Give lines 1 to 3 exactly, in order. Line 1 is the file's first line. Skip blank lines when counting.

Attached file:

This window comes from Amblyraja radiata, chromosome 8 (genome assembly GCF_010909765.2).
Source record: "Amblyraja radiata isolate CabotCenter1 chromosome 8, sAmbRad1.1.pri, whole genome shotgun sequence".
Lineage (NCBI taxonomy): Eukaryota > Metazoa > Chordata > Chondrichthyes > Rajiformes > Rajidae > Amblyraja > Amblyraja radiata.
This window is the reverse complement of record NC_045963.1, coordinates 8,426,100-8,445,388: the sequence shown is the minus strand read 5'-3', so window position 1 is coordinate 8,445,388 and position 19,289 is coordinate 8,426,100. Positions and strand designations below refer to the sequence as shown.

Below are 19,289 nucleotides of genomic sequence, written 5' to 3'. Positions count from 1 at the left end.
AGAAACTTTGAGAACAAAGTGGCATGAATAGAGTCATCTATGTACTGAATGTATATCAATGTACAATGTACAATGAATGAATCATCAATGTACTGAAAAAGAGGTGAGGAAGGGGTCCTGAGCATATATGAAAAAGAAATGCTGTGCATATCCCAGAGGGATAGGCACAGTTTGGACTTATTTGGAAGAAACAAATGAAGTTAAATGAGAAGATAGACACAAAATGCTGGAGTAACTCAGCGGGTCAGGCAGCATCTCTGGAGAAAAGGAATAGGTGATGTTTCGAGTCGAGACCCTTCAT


This window comes from Amblyraja radiata, chromosome 8 (genome assembly GCF_010909765.2).
Source record: "Amblyraja radiata isolate CabotCenter1 chromosome 8, sAmbRad1.1.pri, whole genome shotgun sequence".
Lineage (NCBI taxonomy): Eukaryota > Metazoa > Chordata > Chondrichthyes > Rajiformes > Rajidae > Amblyraja > Amblyraja radiata.